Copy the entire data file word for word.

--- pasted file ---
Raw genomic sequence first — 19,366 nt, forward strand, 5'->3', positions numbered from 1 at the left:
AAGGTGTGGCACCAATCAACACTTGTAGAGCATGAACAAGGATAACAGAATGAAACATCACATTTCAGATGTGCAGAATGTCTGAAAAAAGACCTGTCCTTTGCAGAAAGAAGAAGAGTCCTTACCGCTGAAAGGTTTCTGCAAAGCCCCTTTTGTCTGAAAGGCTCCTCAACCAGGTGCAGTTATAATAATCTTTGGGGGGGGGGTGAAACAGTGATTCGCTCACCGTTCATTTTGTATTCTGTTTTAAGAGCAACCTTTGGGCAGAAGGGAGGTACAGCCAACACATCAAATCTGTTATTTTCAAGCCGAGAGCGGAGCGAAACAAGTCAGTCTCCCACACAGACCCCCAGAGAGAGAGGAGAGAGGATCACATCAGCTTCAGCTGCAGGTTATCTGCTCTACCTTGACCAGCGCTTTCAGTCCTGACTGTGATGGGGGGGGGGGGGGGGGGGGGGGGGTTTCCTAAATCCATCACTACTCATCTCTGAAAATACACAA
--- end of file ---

Raw genomic sequence first — 19,366 nt, forward strand, 5'->3', positions numbered from 1 at the left:
AAGGTGTGGCACCAATCAACACTTGTAGAGCATGAACAAGGATAACAGAATGAAACATCACATTTCAGATGTGCAGAATGTCTGAAAAAAGACCTGTCCTTTGCAGAAAGAAGAAGAGTCCTTACCGCTGAAAGGTTTCTGCAAAGCCCCTTTTGTCTGAAAGGCTCCTCAACCAGGTGCAGTTATAATAATCTTTGGGGGGGGGGTGAAACAGTGATTCGCTCACCGTTCATTTTGTATTCTGTTTTAAGAGCAACCTTTGGGCAGAAGGGAGGTACAGCCAACACATCAAATCTGTTATTTTCAAGCCGAGAGCGGAGCGAAACAAGTCAGTCTCCCACACAGACCCCCAGAGAGAGAGGAGAGAGGATCACATCAGCTTCAGCTGCAGGTTATCTGCTCTACCTTGACCAGCGCTTTCAGTCCTGACTGTGATGGGGGGGGGGGGGGGGGGGGGGGGGTTTCCTAAATCCATCACTACTCATCTCTGAAAATACACAA